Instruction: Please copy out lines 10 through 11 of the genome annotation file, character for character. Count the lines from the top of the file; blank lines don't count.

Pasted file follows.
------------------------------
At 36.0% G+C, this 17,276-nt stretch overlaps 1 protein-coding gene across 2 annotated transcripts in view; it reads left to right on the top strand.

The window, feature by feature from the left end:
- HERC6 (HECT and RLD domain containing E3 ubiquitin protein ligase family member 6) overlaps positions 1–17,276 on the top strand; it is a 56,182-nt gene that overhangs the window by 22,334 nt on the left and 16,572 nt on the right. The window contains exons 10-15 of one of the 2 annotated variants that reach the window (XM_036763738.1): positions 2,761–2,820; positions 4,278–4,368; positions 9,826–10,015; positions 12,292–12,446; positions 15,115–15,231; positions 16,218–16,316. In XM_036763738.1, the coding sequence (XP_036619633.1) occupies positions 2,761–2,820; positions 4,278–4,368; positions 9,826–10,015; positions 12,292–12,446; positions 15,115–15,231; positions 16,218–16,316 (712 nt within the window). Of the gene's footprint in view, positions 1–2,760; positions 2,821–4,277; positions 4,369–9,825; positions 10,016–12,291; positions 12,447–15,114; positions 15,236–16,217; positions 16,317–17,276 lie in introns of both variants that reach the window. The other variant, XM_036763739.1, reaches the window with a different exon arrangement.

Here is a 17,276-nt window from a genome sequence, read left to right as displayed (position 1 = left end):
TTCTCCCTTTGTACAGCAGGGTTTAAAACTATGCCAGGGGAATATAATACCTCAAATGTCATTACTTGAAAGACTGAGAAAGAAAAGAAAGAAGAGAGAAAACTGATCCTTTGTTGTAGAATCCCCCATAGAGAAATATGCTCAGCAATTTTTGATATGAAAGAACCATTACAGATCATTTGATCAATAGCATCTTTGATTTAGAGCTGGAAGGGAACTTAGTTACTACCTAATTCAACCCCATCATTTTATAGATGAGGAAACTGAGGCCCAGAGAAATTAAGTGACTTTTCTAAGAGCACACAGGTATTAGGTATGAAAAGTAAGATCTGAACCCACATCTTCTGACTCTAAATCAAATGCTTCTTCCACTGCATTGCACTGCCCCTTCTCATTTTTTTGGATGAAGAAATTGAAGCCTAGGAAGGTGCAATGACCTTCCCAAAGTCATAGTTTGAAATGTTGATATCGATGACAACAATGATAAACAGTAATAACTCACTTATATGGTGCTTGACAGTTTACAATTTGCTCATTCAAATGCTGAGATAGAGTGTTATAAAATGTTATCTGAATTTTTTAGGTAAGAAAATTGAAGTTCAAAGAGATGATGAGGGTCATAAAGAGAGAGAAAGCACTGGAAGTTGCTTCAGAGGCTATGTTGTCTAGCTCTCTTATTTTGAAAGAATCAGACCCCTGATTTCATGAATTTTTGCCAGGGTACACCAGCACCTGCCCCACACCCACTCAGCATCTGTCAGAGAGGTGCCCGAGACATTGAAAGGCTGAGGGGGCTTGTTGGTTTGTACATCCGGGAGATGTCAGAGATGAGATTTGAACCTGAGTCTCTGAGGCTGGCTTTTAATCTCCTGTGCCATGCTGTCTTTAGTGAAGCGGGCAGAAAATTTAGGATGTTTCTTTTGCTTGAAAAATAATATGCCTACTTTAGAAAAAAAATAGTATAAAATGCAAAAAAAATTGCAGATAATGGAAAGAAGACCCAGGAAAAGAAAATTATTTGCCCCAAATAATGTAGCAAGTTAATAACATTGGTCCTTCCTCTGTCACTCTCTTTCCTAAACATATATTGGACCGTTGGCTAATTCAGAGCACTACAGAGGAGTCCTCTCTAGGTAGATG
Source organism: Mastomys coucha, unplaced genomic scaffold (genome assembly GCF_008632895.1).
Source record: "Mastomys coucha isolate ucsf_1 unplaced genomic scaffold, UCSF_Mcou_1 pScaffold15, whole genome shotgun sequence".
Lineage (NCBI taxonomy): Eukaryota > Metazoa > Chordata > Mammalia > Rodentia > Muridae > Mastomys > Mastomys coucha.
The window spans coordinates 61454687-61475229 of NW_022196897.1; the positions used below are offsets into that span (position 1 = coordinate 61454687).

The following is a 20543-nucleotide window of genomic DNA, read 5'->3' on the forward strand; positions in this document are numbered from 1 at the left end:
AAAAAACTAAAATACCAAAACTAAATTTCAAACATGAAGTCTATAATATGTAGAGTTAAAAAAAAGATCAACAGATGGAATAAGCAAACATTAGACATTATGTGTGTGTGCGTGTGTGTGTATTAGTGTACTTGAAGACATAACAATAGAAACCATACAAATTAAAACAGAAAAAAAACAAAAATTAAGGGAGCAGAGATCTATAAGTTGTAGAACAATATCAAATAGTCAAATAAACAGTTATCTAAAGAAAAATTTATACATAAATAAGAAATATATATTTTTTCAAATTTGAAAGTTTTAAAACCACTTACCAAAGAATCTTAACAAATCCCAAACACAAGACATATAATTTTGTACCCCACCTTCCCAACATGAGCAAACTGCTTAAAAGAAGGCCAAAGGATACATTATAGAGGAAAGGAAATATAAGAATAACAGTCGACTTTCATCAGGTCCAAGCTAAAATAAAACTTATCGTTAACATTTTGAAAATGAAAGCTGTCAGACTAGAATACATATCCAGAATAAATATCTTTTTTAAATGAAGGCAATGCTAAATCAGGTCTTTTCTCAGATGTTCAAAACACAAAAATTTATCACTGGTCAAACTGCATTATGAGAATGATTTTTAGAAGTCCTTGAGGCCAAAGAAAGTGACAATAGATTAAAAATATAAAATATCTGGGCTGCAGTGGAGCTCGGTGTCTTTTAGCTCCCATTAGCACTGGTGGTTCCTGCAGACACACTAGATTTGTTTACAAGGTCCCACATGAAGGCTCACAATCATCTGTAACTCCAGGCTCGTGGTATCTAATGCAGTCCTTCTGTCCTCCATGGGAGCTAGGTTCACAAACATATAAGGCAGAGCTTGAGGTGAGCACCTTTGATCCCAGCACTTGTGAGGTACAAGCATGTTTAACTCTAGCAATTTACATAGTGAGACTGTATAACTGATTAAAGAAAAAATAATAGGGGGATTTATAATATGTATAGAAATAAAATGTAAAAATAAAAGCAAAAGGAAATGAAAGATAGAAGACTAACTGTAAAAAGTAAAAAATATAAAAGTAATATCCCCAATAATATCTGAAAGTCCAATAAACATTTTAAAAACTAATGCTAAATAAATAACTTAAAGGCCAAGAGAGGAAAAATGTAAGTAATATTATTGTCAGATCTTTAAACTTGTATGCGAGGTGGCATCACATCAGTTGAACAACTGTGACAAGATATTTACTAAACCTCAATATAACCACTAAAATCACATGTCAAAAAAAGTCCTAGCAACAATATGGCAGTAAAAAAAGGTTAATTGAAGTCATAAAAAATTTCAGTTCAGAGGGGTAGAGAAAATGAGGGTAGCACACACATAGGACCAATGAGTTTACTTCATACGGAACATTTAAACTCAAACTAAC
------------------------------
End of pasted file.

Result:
The following is a 20543-nucleotide window of genomic DNA, read 5'->3' on the forward strand; positions in this document are numbered from 1 at the left end:
AAAAAACTAAAATACCAAAACTAAATTTCAAACATGAAGTCTATAATATGTAGAGTTAAAAAAAAGATCAACAGATGGAATAAGCAAACATTAGACATTATGTGTGTGTGCGTGTGTGTGTATTAGTGTACTTGAAGACATAACAATAGAAACCATACAAATTAAAACAGAAAAAAAACAAAAATTAAGGGAGCAGAGATCTATAAGTTGTAGAACAATATCAAATAGTCAAATAAACAGTTATCTAAAGAAAAATTTATACATAAATAAGAAATATATATTTTTTCAAATTTGAAAGTTTTAAAACCACTTACCAAAGAATCTTAACAAATCCCAAACACAAGACATATAATTTTGTACCCCACCTTCCCAACATGAGCAAACTGCTTAAAAGAAGGCCAAAGGATACATTATAGAGGAAAGGAAATATAAGAATAACAGTCGACTTTCATCAGGTCCAAGCTAAAATAAAACTTATCGTTAACATTTTGAAAATGAAAGCTGTCAGACTAGAATACATATCCAGAATAAATATCTTTTTTAAATGAAGGCAATGCTAAATCAGGTCTTTTCTCAGATGTTCAAAACACAAAAATTTATCACTGGTCAAACTGCATTATGAGAATGATTTTTAGAAGTCCTTGAGGCCAAAGAAAGTGACAATAGATTAAAAATATAAAATATCTGGGCTGCAGTGGAGCTCGGTGTCTTTTAGCTCCCATTAGCACTGGTGGTTCCTGCAGACACACTAGATTTGTTTACAAGGTCCCACATGAAGGCTCACAATCATCTGTAACTCCAGGCTCGTGGTATCTAATGCAGTCCTTCTGTCCTCCATGGGAGCTAGGTTCACAAACATATAAGGCAGAGCTTGAGGTGAGCACCTTTGATCCCAGCACTTGTGAGGTACAAGCATGTTTAACTCTAGCAATTTACATAGTGAGACTGTATAACTGATTAAAGAAAAAATAATAGGGGGATTTATAATATGTATAGAAATAAAATGTAAAAATAAAAGCAAAAGGAAATGAAAGATAGAAGACTAACTGTAAAAAGTAAAAAATATAAAAGTAATATCCCCAATAATATCTGAAAGTCCAATAAACATTTTAAAAACTAATGCTAAATAAATAACTTAAAGGCCAAGAGAGGAAAAATGTAAGTAATATTATTGTCAGATCTTTAAACTTGTATGCGAGGTGGCATCACATCAGTTGAACAACTGTGACAAGATATTTACTAAACCTCAATATAACCACTAAAATCACATGTCAAAAAAAGTCCTAGCAACAATATGGCAGTAAAAAAAGGTTAATTGAAGTCATAAAAAATTTCAGTTCAGAGGGGTAGAGAAAATGAGGGTAGCACACACATAGGACCAATGAGTTTACTTCATACGGAACATTTAAACTCAAACTAAC